Sunday May 27, 2018
Home Uncategorized Do you slip u...

Do you slip up when anxious? Here’s why

0
//
31
anxious
Republish
Reprint

London: British neuroscientists have identified the brain network system that causes us to stumble and stall, which may have a disastrous effect on our performance.

Scientists at the University of Sussex’s Sackler Centre and Brighton and Sussex Medical School were able to pinpoint the brain area that causes the performance mishaps during an experiment using functional magnetic resonance neuroimaging (fMRI).

 

Previous study has shown that people tend to exert more force when they know they are being watched. For example, pianists unconsciously press keys harder when they play in front of an audience compared to when playing alone.

In the new study, participants’ brain activity was monitored while carrying out a task that required them to exert a precise amount of force when gripping an object.

During the experiment, they viewed video footage of two people whom they believed were evaluating their performance. They then repeated the task while viewing video footage of two people who appeared to be evaluating the performance of someone else.

Participants reported that they felt more anxious when they believed they were being observed. Under this condition, they gripped the object harder without realising it.

Scan results showed that an area of the brain that helps us to control our fine sensorimotor functions – the inferior parietal cortex (IPC) – became deactivated when people felt they were being observed.

In fact, this part of the brain works with another region – the posterior superior temporal sulcus (pSTS) – to form what neuroscientists refer to as the action-observation network (AON). The AON is involved in “mentalisation” processes by which we infer what another person is thinking, based on his/her facial expressions and direction of gaze.

The pSTS conveys this information to the IPC, which then generates appropriate motor actions. If we feel our observer wants us to do well, we will perform well. But if we pick up negative cues, our IPC is deactivated and our performance falls apart.

The study results were published recently in the journal Scientific Reports. (IANS)

Click here for reuse options!
Copyright 2016 NewsGram

Next Story

Brain’s memory area might be associated with anxiety and depression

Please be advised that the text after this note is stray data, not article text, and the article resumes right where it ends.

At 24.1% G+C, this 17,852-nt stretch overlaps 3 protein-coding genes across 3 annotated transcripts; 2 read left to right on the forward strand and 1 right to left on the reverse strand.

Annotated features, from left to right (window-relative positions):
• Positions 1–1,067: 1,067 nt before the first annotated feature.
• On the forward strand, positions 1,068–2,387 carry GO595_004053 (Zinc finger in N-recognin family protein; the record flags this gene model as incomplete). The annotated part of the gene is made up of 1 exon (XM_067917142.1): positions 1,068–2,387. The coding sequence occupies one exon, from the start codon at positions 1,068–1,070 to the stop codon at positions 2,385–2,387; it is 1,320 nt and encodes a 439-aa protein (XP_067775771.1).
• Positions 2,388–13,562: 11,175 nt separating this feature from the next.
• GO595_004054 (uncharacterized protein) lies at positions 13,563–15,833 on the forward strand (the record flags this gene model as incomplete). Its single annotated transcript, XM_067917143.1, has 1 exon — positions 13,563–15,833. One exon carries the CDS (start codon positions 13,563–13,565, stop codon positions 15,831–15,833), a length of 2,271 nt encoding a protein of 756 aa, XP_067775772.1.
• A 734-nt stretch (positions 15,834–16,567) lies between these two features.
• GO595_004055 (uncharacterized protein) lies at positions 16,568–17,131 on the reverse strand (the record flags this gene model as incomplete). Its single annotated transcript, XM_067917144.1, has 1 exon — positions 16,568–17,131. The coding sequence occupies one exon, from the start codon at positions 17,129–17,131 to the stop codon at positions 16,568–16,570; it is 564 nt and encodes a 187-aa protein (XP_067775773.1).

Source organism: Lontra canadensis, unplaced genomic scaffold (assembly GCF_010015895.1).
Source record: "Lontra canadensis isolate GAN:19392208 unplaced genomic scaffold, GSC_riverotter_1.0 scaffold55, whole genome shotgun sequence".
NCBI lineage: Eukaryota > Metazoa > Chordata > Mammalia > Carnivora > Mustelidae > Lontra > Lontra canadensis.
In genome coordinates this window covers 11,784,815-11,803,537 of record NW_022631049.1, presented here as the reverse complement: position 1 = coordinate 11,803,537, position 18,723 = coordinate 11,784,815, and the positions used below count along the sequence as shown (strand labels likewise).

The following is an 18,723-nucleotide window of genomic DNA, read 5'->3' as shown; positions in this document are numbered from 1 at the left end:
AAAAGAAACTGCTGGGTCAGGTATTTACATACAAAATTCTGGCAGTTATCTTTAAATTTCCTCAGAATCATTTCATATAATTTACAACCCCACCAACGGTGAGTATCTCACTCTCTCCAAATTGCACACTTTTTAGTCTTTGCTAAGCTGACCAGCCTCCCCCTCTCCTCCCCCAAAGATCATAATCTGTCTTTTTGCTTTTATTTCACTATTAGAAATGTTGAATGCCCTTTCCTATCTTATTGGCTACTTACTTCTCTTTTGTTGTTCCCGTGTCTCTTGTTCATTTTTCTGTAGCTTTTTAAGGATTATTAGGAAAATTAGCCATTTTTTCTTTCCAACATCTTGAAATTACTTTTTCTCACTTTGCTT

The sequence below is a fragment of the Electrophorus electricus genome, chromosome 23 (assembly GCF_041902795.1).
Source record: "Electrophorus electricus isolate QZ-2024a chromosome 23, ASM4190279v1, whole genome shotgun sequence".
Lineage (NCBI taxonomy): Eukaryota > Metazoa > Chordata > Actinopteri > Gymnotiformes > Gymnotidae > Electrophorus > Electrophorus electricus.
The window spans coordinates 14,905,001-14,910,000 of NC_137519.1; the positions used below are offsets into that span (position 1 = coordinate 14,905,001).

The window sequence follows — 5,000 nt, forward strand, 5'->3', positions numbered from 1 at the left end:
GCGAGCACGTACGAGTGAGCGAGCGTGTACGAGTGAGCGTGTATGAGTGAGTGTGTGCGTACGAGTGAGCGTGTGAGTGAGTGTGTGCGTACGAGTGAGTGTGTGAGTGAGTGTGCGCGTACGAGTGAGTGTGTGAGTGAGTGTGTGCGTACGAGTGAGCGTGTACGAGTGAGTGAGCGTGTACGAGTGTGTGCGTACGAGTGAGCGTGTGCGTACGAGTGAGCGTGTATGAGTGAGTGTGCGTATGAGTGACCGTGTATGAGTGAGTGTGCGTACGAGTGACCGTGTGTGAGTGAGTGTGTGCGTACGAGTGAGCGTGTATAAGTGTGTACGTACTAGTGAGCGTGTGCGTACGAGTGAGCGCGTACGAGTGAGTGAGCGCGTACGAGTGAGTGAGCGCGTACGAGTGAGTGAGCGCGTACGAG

Addiction, for example, could be linked to deficits of approach motivation. Anxiety and depression on the other hand could be linked to avoidance behaviours

0
//
43
Sleep spindles can help in memory retention. Pixabay
Brain's memory can be affected by Depression and Anxiety. Pixabay

An area of the brain, commonly linked with memory and dementia, could also yield important clues about a range of mental health illnesses including addiction, anxiety and depression, a study has found.

The area, known as hippocampus, is a seahorse-shaped structure located deep inside the brain. As part of the limbic system, it plays an important role in memory processing and spatial cognition, including how mammals learn to understand and navigate their environment. Hippocampus have been long known for its role in memory and dementia, especially in relation to Alzheimer’s disease. In Alzheimer’s patients for instance, this region is one of the first areas of the brain to suffer damage.

Victimization in early school days leads to anxiety. Pixabay
Anxiety can cause avoidance behaviour. Pixabay

The study, published in the journal Current Biology, revealed that because hippocampus plays a role in basic motivational behaviour, it may also offer important insights into a range of mental health illnesses. Addiction, for example, could be linked to deficits of approach motivation. Anxiety and depression on the other hand could be linked to avoidance behaviours, all of which could manifest itself in this part of the brain, Ito said.

Also Read: Women with larger waistline are at higher risk of anxiety

“Some patients have lesions to certain areas of this part of the brain, so hopefully we can assess them to see what particular aspects of approach avoidance behaviour may or may not be impacted,” the researchers said. IANS

Next Story